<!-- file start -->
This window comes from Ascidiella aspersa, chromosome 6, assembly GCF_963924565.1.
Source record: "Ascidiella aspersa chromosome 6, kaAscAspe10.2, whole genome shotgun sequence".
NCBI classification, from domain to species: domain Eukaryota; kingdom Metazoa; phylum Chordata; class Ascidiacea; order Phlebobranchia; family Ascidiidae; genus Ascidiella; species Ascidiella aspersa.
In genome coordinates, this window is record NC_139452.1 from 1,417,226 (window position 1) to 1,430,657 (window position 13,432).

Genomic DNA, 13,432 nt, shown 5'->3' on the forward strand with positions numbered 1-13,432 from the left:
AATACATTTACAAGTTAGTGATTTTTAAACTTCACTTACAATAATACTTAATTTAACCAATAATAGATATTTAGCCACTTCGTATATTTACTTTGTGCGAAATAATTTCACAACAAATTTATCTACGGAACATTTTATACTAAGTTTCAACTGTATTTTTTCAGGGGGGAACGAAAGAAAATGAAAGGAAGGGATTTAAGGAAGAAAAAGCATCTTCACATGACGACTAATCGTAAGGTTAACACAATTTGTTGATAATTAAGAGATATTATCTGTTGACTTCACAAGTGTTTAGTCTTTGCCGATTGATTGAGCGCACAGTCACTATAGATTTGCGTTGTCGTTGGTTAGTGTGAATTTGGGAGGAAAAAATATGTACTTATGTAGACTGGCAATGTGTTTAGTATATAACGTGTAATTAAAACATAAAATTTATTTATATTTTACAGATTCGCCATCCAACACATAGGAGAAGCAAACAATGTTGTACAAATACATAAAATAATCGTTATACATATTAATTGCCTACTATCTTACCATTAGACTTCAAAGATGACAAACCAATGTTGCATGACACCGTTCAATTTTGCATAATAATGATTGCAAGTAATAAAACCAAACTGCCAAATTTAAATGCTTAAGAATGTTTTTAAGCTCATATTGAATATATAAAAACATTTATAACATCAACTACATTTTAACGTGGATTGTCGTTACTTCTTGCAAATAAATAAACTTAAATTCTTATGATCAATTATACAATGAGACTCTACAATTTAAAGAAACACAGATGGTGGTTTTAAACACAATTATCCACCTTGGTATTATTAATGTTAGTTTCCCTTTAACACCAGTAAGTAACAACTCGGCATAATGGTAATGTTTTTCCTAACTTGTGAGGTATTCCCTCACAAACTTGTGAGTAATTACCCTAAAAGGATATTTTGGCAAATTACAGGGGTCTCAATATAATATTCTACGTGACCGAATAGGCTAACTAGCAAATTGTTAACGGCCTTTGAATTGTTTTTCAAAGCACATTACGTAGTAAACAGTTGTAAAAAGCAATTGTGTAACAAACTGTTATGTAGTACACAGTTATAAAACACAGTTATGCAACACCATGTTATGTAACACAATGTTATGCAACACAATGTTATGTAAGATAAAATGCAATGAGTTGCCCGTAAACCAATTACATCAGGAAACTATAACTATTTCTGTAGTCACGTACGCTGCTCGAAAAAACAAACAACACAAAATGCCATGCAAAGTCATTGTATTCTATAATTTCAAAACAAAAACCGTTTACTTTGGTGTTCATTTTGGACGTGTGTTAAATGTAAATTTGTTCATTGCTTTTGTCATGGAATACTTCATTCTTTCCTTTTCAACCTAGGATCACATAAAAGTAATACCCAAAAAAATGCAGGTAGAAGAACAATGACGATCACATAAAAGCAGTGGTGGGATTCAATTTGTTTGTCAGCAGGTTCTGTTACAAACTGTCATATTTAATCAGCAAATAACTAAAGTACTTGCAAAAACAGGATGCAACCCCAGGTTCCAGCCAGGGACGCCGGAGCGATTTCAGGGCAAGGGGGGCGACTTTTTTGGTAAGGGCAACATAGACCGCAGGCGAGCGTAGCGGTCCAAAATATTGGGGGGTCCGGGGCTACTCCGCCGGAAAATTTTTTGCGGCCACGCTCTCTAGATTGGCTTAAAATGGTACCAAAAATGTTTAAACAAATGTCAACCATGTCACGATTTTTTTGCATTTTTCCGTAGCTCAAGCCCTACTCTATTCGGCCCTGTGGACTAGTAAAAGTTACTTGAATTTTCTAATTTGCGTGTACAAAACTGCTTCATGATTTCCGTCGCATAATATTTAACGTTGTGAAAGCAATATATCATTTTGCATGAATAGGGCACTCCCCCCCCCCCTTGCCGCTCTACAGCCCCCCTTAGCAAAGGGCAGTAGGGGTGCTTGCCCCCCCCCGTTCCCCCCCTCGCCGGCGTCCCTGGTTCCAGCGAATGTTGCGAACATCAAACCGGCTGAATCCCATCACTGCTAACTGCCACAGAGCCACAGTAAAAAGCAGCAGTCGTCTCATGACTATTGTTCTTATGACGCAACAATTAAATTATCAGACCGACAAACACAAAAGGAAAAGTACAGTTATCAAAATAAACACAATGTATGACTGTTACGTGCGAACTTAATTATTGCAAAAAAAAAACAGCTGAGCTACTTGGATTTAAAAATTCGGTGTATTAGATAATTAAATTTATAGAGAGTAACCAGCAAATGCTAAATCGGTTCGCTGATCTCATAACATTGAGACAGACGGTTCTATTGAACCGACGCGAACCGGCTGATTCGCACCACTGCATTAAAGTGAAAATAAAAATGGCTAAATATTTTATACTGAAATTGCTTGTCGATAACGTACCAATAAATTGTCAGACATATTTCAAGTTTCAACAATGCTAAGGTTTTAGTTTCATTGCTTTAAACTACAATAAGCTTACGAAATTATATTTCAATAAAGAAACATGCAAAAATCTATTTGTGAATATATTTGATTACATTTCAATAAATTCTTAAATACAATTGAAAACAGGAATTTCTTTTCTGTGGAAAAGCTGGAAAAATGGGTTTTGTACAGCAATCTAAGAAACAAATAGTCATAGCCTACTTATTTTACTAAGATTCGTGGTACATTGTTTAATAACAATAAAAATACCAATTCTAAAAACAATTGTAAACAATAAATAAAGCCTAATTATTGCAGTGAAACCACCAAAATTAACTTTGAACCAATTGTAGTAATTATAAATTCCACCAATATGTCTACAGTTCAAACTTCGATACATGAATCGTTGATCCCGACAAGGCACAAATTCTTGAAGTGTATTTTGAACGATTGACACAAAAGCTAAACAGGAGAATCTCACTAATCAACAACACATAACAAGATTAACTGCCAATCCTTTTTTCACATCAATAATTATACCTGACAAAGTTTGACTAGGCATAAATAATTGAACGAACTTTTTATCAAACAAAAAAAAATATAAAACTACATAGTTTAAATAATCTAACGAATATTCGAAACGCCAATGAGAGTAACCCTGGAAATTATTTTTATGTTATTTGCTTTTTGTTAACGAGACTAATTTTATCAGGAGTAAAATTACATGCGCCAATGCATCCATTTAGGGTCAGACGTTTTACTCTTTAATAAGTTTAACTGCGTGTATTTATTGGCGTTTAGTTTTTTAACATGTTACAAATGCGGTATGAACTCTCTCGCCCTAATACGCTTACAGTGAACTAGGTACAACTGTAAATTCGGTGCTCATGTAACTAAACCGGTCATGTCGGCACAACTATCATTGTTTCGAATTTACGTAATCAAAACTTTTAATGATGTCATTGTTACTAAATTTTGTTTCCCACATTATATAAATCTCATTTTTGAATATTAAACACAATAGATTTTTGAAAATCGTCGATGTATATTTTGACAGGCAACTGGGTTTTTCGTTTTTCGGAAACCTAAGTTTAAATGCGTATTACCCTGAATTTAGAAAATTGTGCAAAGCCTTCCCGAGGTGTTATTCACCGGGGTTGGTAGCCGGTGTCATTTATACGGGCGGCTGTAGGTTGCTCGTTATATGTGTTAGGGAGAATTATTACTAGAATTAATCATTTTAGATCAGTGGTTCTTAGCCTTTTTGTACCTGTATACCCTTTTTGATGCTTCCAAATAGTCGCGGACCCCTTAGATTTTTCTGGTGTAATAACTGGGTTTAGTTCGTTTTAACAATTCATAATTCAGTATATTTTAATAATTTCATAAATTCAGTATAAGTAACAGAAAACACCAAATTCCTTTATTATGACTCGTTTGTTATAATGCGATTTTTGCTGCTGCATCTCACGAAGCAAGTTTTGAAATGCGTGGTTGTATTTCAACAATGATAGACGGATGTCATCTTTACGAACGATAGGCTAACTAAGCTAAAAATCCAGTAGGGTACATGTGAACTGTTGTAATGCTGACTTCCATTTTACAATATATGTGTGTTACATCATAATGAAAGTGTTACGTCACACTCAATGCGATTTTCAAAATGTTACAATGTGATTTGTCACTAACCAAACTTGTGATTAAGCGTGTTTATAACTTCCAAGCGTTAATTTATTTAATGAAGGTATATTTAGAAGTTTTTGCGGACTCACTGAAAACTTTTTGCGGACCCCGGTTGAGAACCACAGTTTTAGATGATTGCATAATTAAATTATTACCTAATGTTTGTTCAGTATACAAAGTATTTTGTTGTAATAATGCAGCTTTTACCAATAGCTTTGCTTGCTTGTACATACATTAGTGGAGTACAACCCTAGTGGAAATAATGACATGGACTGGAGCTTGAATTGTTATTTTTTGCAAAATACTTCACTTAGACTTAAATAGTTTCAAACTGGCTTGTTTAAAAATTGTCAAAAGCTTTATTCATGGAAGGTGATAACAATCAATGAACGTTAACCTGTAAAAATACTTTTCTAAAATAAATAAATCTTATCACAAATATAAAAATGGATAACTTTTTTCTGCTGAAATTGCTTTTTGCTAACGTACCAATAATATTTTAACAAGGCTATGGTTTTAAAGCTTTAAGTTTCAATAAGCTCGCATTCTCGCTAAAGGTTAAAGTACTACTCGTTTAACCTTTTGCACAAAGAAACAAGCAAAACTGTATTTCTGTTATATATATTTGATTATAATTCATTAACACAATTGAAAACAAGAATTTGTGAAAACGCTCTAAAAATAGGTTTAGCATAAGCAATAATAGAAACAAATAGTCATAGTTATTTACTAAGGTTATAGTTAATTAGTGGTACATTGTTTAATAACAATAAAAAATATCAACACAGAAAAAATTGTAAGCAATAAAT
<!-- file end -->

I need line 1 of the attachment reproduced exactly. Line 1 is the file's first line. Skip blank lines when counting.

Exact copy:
This window comes from Ascidiella aspersa, chromosome 6, assembly GCF_963924565.1.